Results: Of the 638 residents surveyed, 384 (60.2%) responded to our survey and 351 were eligible for analysis. Of those analyzed, 49.3% (95% confidence interval [CI]: 44.1%, 54.5%) reported current LARC use: 70.0% of residents in Ryan Programs compared to 26.8% in non-Ryan Programs (RRadj 2.14, 95% CI 1.63–2.80). Residents reporting a religious affiliation were less likely to use LARC than those who described themselves as non-religious (RRadj 0.76, 95% CI 0.64–0.92). Of residents reporting LARC use, 91% were using the levonorgestrel intrauterine device.
Conclusion: LARC use in this population of women’s health specialists is substantially higher than in the general population (49% vs. 12%). Ob/Gyn residents in programs affiliated with the Ryan Program were more likely to use LARC.

Keywords:
contraception, education, family planning, LARC, Ob/Gyn residents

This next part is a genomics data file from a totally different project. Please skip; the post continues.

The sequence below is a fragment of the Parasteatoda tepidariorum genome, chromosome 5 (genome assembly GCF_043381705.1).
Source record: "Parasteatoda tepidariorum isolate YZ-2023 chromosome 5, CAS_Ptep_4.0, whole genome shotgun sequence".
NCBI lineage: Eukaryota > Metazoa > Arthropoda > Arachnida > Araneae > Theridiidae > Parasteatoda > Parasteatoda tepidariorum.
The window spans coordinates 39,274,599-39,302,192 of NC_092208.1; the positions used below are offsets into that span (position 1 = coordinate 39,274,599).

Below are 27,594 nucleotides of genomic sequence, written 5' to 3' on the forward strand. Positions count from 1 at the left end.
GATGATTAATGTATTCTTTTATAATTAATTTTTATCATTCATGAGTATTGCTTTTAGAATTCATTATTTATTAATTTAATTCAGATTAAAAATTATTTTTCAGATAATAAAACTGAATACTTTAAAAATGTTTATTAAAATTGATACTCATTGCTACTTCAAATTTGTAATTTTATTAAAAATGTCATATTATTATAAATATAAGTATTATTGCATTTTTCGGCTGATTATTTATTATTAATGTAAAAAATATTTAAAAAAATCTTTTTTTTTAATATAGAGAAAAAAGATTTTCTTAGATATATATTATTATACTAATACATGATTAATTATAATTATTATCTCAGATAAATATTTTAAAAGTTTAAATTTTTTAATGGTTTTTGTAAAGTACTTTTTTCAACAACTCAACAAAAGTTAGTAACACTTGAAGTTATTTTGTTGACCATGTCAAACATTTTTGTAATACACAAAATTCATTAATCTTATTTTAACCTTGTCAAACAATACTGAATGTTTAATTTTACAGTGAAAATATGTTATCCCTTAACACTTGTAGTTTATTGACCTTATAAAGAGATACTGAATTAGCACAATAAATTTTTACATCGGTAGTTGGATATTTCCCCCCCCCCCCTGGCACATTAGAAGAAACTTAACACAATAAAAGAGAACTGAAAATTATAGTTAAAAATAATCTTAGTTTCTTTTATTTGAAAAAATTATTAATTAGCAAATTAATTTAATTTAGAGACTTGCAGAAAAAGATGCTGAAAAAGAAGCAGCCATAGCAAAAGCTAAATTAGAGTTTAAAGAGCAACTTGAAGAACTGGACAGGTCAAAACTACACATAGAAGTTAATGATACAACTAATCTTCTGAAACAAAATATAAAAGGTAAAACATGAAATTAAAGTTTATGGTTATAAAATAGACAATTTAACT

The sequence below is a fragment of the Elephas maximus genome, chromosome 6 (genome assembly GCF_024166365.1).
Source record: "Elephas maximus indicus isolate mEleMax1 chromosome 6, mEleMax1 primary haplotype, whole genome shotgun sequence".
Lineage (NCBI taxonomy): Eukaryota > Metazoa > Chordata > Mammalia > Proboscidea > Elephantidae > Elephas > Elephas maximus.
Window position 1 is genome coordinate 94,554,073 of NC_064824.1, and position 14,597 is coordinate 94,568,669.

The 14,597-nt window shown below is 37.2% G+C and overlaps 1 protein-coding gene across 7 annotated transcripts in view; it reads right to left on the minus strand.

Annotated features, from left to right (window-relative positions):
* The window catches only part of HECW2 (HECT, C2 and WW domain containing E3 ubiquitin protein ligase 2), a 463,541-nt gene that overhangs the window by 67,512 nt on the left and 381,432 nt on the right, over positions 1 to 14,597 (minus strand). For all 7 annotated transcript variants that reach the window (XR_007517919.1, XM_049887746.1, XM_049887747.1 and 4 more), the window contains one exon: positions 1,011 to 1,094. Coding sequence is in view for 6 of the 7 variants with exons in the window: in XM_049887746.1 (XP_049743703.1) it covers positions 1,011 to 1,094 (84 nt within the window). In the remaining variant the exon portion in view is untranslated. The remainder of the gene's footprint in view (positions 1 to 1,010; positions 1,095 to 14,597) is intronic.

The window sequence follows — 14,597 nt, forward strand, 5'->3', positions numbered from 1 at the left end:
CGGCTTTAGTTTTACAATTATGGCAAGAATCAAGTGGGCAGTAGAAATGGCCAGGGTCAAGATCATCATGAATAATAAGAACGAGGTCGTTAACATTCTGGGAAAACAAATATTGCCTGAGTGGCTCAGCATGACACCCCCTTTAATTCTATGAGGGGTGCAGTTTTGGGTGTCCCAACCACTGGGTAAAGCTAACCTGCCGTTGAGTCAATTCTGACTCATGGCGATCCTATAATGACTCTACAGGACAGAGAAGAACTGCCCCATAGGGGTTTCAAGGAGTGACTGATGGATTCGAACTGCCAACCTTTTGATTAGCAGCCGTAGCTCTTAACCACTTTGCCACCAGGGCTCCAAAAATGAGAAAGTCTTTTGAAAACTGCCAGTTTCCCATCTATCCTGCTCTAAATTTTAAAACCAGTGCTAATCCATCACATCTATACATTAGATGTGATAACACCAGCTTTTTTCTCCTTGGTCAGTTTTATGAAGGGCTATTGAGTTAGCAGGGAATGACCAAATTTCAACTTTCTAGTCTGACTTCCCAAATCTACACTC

Introduction

Long-acting reversible contraception (LARC) methods are the most effective reversible methods of pregnancy prevention.1 The three commonly used LARC methods available in the United States (US) include the copper and levonorgestrel-containing intrauterine devices (IUDs) and the subdermal etonogestrel implant. LARC uptake has been particularly high within the family planning community, with one study demonstrating 41.7% of sampled providers using a LARC method.2 Uptake in the general population is not nearly as high with recent data demonstrating an increase from 2.4% in 2002 to 8.5% in 2009.3 These findings were corroborated by the recent data from the National Survey of Family Growth showing that the percentage of women using LARC were stable at 1.5% from 1988 until 2002 and increased to 7.2% by 2011.4 In 2015, the Guttmacher Institute quoted the most recent rate of LARC use in the US as 11.6%.5 Low uptake of LARC can be attributed to many factors including cost, patient knowledge and access, and, lastly, provider knowledge and bias. The Contraceptive CHOICE Project demonstrated that when these barriers were removed, LARC uptake could be as high as 75%.6,7 While all forms of contraception are important and should be discussed with patients, improving access to LARC has been identified by the family planning community as one strategy to reduce unintended pregnancy and abortion rates.79